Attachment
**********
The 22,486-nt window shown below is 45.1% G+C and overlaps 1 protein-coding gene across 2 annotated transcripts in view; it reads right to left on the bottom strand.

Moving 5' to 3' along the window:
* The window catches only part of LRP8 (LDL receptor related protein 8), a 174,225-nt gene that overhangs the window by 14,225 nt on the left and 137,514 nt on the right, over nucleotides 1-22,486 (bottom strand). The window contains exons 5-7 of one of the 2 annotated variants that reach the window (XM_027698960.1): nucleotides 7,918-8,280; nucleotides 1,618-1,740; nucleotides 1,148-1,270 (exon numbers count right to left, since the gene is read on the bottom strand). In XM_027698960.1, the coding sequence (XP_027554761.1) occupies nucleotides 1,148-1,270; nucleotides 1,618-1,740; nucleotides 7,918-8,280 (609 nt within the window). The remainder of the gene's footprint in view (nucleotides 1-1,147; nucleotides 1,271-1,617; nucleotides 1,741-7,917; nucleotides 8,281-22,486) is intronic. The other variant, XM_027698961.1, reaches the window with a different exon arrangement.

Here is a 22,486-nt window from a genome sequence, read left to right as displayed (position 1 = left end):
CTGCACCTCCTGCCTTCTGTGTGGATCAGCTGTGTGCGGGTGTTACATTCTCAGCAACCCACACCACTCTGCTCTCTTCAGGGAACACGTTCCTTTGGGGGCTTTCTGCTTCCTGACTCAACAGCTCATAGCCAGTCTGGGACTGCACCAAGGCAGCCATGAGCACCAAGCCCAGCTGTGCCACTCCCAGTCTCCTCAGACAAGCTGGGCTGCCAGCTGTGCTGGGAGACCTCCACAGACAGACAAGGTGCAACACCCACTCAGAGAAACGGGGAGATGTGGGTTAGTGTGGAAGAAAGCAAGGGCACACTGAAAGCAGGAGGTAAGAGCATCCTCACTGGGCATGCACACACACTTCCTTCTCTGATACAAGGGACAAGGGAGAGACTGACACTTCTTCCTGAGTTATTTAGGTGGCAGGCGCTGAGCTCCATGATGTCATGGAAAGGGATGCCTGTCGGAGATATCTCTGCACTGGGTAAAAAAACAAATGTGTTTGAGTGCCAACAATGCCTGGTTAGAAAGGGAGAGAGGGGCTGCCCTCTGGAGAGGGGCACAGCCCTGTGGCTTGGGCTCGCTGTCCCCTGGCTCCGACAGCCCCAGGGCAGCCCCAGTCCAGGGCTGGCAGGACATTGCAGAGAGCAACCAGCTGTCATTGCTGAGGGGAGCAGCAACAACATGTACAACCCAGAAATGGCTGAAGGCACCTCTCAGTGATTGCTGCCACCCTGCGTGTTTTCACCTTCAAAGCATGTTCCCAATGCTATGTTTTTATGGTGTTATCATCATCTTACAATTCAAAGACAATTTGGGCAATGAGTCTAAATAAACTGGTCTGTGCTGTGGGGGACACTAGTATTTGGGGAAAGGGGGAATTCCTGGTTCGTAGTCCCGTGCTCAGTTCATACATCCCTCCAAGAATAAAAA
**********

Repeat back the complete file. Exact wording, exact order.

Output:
The 22,486-nt window shown below is 45.1% G+C and overlaps 1 protein-coding gene across 2 annotated transcripts in view; it reads right to left on the bottom strand.

Moving 5' to 3' along the window:
* The window catches only part of LRP8 (LDL receptor related protein 8), a 174,225-nt gene that overhangs the window by 14,225 nt on the left and 137,514 nt on the right, over nucleotides 1-22,486 (bottom strand). The window contains exons 5-7 of one of the 2 annotated variants that reach the window (XM_027698960.1): nucleotides 7,918-8,280; nucleotides 1,618-1,740; nucleotides 1,148-1,270 (exon numbers count right to left, since the gene is read on the bottom strand). In XM_027698960.1, the coding sequence (XP_027554761.1) occupies nucleotides 1,148-1,270; nucleotides 1,618-1,740; nucleotides 7,918-8,280 (609 nt within the window). The remainder of the gene's footprint in view (nucleotides 1-1,147; nucleotides 1,271-1,617; nucleotides 1,741-7,917; nucleotides 8,281-22,486) is intronic. The other variant, XM_027698961.1, reaches the window with a different exon arrangement.

Here is a 22,486-nt window from a genome sequence, read left to right as displayed (position 1 = left end):
CTGCACCTCCTGCCTTCTGTGTGGATCAGCTGTGTGCGGGTGTTACATTCTCAGCAACCCACACCACTCTGCTCTCTTCAGGGAACACGTTCCTTTGGGGGCTTTCTGCTTCCTGACTCAACAGCTCATAGCCAGTCTGGGACTGCACCAAGGCAGCCATGAGCACCAAGCCCAGCTGTGCCACTCCCAGTCTCCTCAGACAAGCTGGGCTGCCAGCTGTGCTGGGAGACCTCCACAGACAGACAAGGTGCAACACCCACTCAGAGAAACGGGGAGATGTGGGTTAGTGTGGAAGAAAGCAAGGGCACACTGAAAGCAGGAGGTAAGAGCATCCTCACTGGGCATGCACACACACTTCCTTCTCTGATACAAGGGACAAGGGAGAGACTGACACTTCTTCCTGAGTTATTTAGGTGGCAGGCGCTGAGCTCCATGATGTCATGGAAAGGGATGCCTGTCGGAGATATCTCTGCACTGGGTAAAAAAACAAATGTGTTTGAGTGCCAACAATGCCTGGTTAGAAAGGGAGAGAGGGGCTGCCCTCTGGAGAGGGGCACAGCCCTGTGGCTTGGGCTCGCTGTCCCCTGGCTCCGACAGCCCCAGGGCAGCCCCAGTCCAGGGCTGGCAGGACATTGCAGAGAGCAACCAGCTGTCATTGCTGAGGGGAGCAGCAACAACATGTACAACCCAGAAATGGCTGAAGGCACCTCTCAGTGATTGCTGCCACCCTGCGTGTTTTCACCTTCAAAGCATGTTCCCAATGCTATGTTTTTATGGTGTTATCATCATCTTACAATTCAAAGACAATTTGGGCAATGAGTCTAAATAAACTGGTCTGTGCTGTGGGGGACACTAGTATTTGGGGAAAGGGGGAATTCCTGGTTCGTAGTCCCGTGCTCAGTTCATACATCCCTCCAAGAATAAAAA